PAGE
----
* phospho-glycans linked through the phosphate of a phospho-serine
    * C-linked glycans, a rare form of glycosylation where a sugar is added to a carbon on a tryptophan side chain
    * glypiation, which is the addition of a GPI anchor that links proteins to lipids through glycan linkages.
  • Lipidization: Lipidization is a chemical modification that can increase the lipophilicity of a polypeptide molecule.
  • Cationization: Cationization of drug products and carriers involves a direct modification or attachment of conveying or accompanying components, either of which cause a charge modification. Cationization of macromolecules such as proteins and nucleotides and paniculate drug carriers generally enhances their cellular uptake by endocytosis. The most common use of cationization today is in gene delivery. This is undertaken by either employing cationic polymers or entraping nucleotides in cationic carriers such as cationic liposomes. Cationized delivery systems are also used to overcome biological barriers and are suggested for drug targeting, in a nonspecific manner, to a variety of body organs, including brain, eyes, nose, and inflamed intestinal epithelium. Protein cationization is also suggested both for tumor immunotherapy and as a diagnostic tool in cancer therapy. Cationization has proven itself to be a straightforward tool for targeting to cells, tissues, and selected organs.
  • Backbone and termini modification:
  • Structural rigidification:
  • Cyclization:
  • Vector-mediated transport:
  • Polymer conjugation and encapsulation:
  • Bioavailability: In pharmacology, bioavailability is used to describe the fraction of an administered dose of unchanged drug that reaches the systemic circulation, one of the principal pharmacokinetic properties of drugs. By definition, when a medication is administered intravenously, its bioavailability is 100%.[1] However, when a medication is administered via other routes (such as orally), its bioavailability decreases (due to incomplete absorption and first-pass metabolism) or may vary from patient to patient (due to inter-individual variation). Bioavailability is one of the essential tools in pharmacokinetics, as bioavailability must be considered when calculating dosages for non-intravenous routes of administration.It is denoted by the letter F.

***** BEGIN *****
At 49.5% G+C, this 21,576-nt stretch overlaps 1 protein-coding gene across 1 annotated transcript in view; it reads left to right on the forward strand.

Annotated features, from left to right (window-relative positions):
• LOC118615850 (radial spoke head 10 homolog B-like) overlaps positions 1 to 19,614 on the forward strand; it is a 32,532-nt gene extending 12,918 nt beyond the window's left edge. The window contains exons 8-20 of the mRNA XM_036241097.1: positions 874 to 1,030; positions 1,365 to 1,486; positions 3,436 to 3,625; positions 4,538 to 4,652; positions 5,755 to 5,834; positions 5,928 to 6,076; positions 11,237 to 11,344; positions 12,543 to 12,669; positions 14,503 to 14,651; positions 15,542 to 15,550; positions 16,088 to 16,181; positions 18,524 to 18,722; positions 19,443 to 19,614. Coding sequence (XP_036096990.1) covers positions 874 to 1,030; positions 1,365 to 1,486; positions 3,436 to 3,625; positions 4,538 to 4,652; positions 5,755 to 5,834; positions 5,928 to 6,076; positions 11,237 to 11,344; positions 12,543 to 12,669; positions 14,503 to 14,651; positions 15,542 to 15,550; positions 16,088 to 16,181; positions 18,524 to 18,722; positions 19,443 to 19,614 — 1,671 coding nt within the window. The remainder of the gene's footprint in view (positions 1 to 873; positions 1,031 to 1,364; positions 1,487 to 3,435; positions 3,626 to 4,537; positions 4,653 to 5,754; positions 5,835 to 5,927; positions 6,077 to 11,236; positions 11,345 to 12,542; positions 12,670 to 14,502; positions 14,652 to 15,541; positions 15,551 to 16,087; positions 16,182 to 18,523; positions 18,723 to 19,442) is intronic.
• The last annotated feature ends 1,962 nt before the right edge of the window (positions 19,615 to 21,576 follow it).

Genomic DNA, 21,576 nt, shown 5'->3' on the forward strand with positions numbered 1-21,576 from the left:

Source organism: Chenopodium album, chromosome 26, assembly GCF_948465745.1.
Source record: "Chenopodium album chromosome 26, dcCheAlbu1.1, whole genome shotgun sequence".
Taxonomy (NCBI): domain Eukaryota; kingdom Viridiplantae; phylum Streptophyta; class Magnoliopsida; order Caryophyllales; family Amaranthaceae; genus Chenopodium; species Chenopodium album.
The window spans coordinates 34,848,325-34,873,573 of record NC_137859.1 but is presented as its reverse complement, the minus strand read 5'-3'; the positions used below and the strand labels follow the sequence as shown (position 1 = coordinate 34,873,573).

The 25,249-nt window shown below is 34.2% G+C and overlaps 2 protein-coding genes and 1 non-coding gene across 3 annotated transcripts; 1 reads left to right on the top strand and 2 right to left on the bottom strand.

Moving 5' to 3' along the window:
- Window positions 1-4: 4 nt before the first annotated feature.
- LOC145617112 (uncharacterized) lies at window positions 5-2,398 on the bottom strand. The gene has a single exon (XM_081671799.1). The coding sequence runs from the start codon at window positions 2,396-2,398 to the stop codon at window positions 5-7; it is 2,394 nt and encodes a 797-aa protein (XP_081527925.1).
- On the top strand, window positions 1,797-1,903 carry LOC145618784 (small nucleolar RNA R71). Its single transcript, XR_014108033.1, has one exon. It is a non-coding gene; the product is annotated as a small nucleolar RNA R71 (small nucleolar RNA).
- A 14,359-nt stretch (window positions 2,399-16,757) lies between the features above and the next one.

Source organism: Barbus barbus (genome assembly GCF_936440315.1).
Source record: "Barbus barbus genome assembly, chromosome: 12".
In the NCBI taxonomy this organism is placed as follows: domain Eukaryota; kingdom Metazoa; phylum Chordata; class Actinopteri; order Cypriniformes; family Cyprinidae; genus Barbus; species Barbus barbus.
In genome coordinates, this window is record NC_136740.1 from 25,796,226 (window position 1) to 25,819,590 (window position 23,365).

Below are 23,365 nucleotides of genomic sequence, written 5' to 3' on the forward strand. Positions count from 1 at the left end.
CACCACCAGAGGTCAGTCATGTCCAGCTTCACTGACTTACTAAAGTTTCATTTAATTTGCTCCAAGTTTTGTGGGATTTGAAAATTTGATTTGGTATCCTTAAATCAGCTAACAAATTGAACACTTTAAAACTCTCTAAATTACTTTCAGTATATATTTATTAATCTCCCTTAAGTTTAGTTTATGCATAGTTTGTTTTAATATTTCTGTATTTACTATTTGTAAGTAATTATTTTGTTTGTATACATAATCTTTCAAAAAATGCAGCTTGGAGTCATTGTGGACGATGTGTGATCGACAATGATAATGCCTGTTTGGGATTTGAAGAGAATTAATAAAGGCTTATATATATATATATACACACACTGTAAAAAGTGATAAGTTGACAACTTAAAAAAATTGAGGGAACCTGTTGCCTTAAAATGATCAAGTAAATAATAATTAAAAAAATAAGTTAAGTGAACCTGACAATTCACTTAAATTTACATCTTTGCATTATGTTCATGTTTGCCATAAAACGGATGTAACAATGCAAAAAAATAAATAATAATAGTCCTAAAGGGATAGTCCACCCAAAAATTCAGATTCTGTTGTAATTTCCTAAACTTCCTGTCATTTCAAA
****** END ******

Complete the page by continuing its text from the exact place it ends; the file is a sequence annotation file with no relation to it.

• Metabolic stability:
  • Improved pharmacokinetic profiles:
  • Peptidomimetics:
  • Peptoid:
  • Beta-peptide:
  • Mimotope:
  • Opioid:
  • Phage display peptide library:
  • Peptide Library Synthesis:
  • Codon-shuffling:
  • Cell-free expression system:
  • Enzymatic Synthesis:
  • Pseudo Peptide Bonds:
  • t-Boc/Bzl:
  • Fmoc/-t-bu:
  • Biodistribution :
  • Aqueous Solubility:
  • Lipophilicity:
  • H-bond formation :
  • Proteolytic Enzymes (peptidase) :
  • Aminopeptidase :
  • Carboxypeptidase C:
  • Esterase:
  • Half-life of peotides:
  • Blood Brain Barrier (BBB):
  • Cyclic Peptides:
  • Pseudo-peptides:
  • Chemical Optimization of Peptides:
  • Minimum Active Sequence:
  • Alanine scanning (Ala-scan):
  • D-scanning (D-scan):